Uvalde Hires Private Law Firm to Block School Shooting Public Records

Image: ALLISON DINNER/AFP via Getty Images
Vice News

The City of Uvalde and its police department are working with a private law firm to prevent the release of nearly any record related to the mass shooting at Robb Elementary School in which 19 children and two teachers died, according to a letter obtained by Motherboard in response to a series of public information requests we made. The public records Uvalde is trying to suppress include body camera footage, photos, 911 calls, emails, text messages, criminal records, and more.

“The City has not voluntarily released any information to a member of the public,” the city’s lawyer, Cynthia Trevino, who works for the private law firm Denton Navarro Rocha Bernal & Zech, wrote in a letter to Texas Attorney General Ken Paxton. The city wrote the letter asking Paxton for a determination about what information it is required to release to the public, which is standard practice in Texas. Paxton’s office will eventually rule which of the city’s arguments have merit and will determine which, if any, public records it is required to release.

The letter makes clear, however, that the city and its police department want to be exempted from releasing a wide variety of records in part because it is being sued, in part because some of the records could include “highly embarrassing information,” in part because some of the information is “not of legitimate concern to the public,” in part because the information could reveal “methods, techniques, and strategies for preventing and predicting crime,” in part because some of the information may cause or may “regard … emotional/mental distress,” and in part because its response to the shooting is being investigated by the Texas Rangers, the FBI, and the Uvalde County District Attorney.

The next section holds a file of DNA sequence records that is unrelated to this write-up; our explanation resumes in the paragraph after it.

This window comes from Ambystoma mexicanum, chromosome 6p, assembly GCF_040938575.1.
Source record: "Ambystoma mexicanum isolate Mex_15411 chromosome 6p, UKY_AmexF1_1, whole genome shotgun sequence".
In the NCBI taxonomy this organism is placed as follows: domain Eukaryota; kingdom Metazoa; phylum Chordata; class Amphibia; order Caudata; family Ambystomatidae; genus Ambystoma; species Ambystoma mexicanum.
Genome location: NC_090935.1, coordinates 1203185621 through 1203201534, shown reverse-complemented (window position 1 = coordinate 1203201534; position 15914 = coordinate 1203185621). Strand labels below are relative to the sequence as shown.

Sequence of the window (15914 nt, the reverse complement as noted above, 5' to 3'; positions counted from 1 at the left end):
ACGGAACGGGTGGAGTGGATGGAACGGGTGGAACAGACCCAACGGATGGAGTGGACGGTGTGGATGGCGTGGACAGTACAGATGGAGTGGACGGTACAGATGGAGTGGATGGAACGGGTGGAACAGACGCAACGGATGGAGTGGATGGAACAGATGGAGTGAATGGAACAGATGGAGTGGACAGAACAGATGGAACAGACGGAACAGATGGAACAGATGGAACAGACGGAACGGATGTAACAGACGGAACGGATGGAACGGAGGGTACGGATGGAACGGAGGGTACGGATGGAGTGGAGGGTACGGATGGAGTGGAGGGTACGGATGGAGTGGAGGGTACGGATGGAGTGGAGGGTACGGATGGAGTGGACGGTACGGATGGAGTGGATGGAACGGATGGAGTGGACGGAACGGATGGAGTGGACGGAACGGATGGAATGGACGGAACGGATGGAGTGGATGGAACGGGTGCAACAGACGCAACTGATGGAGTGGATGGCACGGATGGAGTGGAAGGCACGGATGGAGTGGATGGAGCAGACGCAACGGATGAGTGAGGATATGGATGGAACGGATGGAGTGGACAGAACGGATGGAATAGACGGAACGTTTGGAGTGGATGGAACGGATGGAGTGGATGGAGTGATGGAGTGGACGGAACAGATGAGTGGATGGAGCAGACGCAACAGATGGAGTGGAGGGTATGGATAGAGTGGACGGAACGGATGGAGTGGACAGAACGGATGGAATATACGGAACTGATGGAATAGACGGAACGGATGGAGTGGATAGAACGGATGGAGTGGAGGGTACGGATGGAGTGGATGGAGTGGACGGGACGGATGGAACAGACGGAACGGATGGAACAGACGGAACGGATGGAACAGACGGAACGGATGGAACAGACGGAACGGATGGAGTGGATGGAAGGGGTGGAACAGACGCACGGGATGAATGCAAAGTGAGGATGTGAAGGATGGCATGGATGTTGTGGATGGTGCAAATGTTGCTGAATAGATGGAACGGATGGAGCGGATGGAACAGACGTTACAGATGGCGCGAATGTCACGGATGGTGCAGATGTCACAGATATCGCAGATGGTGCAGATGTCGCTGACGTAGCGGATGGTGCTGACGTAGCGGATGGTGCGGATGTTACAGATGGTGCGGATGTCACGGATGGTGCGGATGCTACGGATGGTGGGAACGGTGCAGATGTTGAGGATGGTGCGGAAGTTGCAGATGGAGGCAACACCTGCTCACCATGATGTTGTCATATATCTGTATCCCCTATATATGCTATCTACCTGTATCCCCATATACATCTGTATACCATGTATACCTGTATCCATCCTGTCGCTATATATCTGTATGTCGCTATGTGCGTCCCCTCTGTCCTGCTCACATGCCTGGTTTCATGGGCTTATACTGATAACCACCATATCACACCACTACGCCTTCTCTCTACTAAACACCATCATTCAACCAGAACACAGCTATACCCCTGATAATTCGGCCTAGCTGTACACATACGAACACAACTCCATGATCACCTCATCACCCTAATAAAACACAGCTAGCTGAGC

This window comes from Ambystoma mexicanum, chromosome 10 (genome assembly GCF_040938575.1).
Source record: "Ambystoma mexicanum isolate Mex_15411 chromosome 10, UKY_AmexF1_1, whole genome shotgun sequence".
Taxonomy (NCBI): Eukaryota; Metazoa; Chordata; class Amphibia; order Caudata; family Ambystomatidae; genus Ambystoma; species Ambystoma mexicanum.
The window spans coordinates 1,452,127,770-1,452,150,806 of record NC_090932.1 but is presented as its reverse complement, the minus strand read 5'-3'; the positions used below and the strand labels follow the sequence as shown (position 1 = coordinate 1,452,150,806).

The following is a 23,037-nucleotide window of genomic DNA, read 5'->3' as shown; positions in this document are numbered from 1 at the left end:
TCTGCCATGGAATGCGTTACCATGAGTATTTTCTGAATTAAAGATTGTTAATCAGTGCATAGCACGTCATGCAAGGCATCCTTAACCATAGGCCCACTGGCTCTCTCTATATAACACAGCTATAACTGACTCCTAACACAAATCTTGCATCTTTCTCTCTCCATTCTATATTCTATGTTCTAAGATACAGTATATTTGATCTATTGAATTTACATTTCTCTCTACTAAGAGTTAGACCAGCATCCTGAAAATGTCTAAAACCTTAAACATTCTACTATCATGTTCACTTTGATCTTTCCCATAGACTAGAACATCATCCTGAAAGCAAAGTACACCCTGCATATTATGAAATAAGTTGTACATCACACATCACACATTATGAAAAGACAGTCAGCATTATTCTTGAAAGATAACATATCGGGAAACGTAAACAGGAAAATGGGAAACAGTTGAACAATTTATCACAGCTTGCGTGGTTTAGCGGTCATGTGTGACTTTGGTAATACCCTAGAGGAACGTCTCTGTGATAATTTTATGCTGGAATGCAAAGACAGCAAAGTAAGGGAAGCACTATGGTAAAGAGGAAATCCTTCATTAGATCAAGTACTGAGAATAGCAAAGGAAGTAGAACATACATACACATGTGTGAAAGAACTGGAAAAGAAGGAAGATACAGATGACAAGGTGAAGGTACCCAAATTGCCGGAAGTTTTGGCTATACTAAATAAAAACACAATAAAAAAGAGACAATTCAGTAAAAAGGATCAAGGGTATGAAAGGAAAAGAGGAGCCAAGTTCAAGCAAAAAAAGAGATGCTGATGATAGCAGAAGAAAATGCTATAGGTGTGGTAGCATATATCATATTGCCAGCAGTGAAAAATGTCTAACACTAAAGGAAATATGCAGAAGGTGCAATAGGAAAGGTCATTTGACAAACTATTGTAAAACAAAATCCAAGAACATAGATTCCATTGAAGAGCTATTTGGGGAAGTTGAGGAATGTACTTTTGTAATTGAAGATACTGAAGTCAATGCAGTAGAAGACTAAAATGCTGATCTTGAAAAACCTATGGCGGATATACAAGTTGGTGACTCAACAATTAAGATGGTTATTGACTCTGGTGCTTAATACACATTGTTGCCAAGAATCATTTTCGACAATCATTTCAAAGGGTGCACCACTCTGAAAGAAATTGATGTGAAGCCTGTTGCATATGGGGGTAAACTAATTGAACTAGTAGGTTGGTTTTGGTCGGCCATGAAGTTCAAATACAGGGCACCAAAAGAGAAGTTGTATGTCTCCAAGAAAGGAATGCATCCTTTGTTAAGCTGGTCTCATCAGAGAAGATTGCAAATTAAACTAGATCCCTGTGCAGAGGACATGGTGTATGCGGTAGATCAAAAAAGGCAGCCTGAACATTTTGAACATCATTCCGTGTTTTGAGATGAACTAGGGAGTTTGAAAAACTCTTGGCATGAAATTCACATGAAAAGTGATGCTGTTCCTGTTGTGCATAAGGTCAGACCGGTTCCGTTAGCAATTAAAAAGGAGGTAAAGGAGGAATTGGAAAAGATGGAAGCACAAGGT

The letter explains that Uvalde has at least one in-house attorney (whose communications it is trying to prevent from public release), and yet, it is using outside private counsel to deal with a matter of extreme  importance and public interest. Uvalde’s city government and its police department did not immediately respond to a request for comment from Motherboard.

The city says that it has received 148 separate public records requests (including several from Motherboard), and has lumped all of them together, making a broad legal argument as to why it should not be required to respond to many of them. Earlier this week, Motherboard reported on a similar letter sent to Paxton by the Texas Department of Public Safety, which wanted to suppress body-camera footage because it could expose “weaknesses” in police response to crimes that criminals could exploit. (The main seeming weakness in the Uvalde response was that police, in violation of standard policy and protocol, refused to risk their lives to protect children.)

For example, the city and its police department argue that it should be exempted from releasing “police officer training guides, policy and procedure manuals, shift change schedules, security details, and blueprints of secured facilities,” because these could be used to decipher “methods, techniques, and strategies for preventing and predicting crime.” The Uvalde Police Department and Texas Department of Public Safety have been pilloried by the press and the public for standing in the hallway while a gunman killed children—against standard protocol—and for preventing parents from entering the building to save their children. The letter also argues that the department should be exempted from releasing body camera footage simply because it could be “information considered to be confidential by law, either constitutional, statutory, or by judicial decision.”